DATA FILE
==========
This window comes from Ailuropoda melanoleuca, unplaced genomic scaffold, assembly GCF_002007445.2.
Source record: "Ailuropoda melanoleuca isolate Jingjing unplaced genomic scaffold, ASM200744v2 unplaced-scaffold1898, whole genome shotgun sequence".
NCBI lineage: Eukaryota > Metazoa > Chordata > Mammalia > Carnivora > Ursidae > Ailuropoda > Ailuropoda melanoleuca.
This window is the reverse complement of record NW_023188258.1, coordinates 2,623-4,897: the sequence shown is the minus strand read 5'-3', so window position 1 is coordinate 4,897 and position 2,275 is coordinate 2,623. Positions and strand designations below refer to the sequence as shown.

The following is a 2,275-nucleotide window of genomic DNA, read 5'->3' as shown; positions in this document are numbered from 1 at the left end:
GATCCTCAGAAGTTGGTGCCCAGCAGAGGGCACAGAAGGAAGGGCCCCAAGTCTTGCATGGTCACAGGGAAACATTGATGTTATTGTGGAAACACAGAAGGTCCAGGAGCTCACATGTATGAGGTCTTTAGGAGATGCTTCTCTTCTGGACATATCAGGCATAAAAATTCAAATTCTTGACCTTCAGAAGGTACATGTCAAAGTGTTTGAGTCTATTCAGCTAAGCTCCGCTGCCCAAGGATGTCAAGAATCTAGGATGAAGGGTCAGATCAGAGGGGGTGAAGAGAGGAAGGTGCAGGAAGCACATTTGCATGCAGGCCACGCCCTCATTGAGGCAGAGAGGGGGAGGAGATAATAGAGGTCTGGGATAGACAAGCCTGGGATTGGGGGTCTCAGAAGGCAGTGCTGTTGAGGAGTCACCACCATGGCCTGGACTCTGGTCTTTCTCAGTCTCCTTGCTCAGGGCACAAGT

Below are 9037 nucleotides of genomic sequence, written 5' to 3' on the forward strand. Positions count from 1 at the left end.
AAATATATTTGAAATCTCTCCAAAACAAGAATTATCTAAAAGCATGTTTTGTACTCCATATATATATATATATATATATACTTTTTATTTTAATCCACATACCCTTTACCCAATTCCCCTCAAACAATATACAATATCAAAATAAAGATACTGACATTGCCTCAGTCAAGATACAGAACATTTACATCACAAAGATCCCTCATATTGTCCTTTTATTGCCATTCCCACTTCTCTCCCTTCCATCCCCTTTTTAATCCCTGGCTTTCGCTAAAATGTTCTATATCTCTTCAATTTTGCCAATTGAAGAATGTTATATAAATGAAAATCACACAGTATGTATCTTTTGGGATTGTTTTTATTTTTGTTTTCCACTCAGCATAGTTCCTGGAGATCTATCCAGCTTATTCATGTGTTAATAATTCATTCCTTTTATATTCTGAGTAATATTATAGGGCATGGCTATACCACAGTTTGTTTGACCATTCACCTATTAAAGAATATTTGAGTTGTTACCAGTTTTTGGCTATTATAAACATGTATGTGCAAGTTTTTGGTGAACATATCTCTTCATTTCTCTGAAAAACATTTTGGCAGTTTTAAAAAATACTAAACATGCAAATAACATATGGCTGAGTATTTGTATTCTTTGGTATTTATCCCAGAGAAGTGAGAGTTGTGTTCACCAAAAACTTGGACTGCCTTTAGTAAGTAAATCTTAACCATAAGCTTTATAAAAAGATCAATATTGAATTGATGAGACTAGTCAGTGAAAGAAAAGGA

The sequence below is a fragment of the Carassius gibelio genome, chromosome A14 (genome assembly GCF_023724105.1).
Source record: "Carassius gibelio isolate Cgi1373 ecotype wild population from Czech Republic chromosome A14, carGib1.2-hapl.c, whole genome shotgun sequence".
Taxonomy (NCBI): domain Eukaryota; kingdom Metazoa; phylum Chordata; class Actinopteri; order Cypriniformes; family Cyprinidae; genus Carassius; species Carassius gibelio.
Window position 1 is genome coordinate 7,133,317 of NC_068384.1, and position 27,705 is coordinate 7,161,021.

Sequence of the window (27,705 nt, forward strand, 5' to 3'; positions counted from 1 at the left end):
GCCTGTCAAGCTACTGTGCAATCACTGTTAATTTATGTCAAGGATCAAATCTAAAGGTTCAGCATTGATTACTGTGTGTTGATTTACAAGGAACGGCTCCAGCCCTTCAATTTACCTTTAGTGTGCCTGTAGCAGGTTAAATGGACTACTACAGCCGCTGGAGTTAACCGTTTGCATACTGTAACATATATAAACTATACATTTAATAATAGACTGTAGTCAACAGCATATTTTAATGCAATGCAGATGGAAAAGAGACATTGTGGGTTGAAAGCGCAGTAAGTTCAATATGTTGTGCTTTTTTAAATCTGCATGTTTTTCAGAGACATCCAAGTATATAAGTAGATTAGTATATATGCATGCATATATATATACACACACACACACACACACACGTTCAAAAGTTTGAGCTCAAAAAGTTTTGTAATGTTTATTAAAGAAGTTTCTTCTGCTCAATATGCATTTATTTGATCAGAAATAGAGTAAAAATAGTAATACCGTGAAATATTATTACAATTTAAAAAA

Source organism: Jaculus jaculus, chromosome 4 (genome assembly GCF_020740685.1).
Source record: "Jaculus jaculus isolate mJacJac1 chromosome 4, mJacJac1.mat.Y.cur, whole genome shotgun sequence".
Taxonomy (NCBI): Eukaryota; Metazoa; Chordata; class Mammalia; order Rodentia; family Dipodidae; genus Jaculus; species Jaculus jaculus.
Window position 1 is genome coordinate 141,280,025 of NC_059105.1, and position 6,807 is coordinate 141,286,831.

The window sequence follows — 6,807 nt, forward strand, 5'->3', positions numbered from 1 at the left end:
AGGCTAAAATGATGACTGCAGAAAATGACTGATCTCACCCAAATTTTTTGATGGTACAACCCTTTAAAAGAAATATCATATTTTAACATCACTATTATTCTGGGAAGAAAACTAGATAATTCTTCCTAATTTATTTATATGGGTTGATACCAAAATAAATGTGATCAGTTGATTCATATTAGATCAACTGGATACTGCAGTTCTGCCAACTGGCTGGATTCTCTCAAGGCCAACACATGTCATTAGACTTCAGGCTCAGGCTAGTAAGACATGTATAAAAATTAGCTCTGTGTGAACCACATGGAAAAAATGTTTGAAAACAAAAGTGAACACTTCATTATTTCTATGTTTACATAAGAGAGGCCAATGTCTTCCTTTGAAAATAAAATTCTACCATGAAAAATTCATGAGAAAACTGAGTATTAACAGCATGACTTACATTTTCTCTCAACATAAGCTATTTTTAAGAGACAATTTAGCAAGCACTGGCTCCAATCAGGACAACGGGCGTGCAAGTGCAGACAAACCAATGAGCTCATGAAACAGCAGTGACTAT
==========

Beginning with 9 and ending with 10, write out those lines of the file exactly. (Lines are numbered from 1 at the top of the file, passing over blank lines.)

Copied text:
The sequence below is a fragment of the Carassius gibelio genome, chromosome A14 (genome assembly GCF_023724105.1).
Source record: "Carassius gibelio isolate Cgi1373 ecotype wild population from Czech Republic chromosome A14, carGib1.2-hapl.c, whole genome shotgun sequence".